If you want to see what an ambivalent attitude we have towards rhetoric, you have only to look at the…
The start of What Am I Still Doing Here? finds Roger Lewis in a state of deep gloom. But then…
If there’s one thing guaranteed to send a reviewer’s spirits plummeting, it’s opening a book and finding that the spellyng is orl rong
How to bury a body
A quietly brilliant debut novel
British writers who set their first novels in America are apt to come horribly unstuck.
Britain recovered from the humiliating loss of her American colonies surprisingly swiftly. But a harsh fate awaited many of her loyalist supporters, according to John Preston
As befits a magazine with an erudite and international readership, I shall begin this review with a short salutation in the Western Greenland Eskimo language: ‘Ata, sûlorsimavutit!’ The phrase, as some of you — although I fear reprehensibly few — will know means: ‘Well, now you have again relieved yourself in your trousers.’ One can, I think, deduce two things from this.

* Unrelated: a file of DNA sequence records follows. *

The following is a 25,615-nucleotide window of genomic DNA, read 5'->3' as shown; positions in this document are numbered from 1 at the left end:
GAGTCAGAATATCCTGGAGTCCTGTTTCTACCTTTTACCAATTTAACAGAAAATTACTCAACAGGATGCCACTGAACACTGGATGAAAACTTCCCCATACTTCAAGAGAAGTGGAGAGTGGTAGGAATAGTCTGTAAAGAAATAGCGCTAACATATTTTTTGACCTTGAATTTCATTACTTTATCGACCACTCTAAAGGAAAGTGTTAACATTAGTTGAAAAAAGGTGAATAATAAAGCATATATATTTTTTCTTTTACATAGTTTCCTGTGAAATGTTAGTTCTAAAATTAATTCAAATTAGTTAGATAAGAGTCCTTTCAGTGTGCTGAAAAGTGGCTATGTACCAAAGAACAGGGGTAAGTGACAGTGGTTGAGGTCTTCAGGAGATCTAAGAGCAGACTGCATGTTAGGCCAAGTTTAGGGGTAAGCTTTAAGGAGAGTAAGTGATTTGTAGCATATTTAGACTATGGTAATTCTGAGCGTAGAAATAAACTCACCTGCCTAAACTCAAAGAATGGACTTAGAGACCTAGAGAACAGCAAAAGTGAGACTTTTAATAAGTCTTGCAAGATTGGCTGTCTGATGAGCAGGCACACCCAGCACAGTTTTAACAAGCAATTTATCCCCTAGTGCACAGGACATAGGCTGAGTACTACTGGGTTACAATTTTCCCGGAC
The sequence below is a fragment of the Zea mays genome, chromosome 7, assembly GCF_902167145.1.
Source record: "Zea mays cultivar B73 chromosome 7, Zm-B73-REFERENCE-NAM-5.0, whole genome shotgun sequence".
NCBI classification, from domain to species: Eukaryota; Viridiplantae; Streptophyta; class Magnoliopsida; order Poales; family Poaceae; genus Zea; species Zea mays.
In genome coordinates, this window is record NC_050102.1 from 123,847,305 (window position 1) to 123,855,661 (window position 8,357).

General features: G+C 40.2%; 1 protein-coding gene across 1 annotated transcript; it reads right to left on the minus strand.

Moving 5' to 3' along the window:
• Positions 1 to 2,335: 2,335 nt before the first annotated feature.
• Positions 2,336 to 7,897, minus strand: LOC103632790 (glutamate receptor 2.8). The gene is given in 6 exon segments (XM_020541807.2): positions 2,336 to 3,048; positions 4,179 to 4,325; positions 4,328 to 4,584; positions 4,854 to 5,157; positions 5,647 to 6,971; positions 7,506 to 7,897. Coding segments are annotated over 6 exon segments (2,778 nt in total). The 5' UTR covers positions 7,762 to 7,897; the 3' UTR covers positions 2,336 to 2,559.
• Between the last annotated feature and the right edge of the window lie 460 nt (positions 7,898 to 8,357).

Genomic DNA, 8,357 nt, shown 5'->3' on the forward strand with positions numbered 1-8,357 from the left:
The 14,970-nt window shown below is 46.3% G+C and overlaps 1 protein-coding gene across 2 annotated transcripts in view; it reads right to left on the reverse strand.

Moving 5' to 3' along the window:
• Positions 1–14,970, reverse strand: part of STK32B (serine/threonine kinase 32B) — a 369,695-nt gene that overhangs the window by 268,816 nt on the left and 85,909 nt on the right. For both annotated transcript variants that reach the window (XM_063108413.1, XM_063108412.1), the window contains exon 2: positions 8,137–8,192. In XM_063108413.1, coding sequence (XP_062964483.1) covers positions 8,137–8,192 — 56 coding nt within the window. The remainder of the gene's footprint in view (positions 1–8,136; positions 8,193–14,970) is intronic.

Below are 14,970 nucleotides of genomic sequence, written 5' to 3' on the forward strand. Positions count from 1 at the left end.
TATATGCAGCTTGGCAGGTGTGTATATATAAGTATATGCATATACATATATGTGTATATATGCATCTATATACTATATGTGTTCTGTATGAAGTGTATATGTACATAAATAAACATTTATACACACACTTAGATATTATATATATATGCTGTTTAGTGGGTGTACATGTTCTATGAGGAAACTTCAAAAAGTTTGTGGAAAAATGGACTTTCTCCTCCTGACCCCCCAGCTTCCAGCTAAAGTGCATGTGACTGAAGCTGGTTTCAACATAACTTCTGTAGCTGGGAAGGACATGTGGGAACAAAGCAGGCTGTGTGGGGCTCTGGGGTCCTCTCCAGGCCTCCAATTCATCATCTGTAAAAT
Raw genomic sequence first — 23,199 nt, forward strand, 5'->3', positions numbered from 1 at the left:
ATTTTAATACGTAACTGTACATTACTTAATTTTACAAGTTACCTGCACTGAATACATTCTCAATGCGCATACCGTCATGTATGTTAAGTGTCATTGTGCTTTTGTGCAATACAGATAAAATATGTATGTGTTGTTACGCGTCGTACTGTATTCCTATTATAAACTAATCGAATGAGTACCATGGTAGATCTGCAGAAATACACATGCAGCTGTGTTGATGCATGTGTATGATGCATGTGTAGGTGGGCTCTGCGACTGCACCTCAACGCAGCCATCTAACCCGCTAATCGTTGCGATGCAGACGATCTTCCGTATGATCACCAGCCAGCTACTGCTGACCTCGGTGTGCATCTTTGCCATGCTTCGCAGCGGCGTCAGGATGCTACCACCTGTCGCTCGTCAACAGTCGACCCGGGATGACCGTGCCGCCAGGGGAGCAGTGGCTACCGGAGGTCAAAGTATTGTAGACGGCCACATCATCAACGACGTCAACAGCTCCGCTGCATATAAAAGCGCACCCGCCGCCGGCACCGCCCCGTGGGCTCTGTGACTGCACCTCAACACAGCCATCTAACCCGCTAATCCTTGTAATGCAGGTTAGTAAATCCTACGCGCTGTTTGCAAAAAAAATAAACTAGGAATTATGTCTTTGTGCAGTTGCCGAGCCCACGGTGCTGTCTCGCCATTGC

There’s the pretty-much-mandatory South American setting, the gloomy reflections on the nature of reality and unreality, along with a clutch of wildly unreliable narrators.
The first game played by the Allahakbarries Cricket Club at Albury in Surrey in September 1887 did not bode well for the club’s future.
On the first page of this book there is a sentence so extraordinary that I had to read it several times to make sure my eyes weren’t playing up.
Paul Torday was 59 when his first novel, the highly acclaimed Salmon Fishing in the Yemen, was published in 2006.
Although almost every country in the world has some vampire element in its folklore, it still comes as a surprise to learn that Wales was once home to something called a Vampire Chair which bit anyone who sat in it.
Hilary Mantel talks to John Preston about her novel Wolf Hall and the long road of ill health and self-doubt that led her to this acclaimed work of historical fiction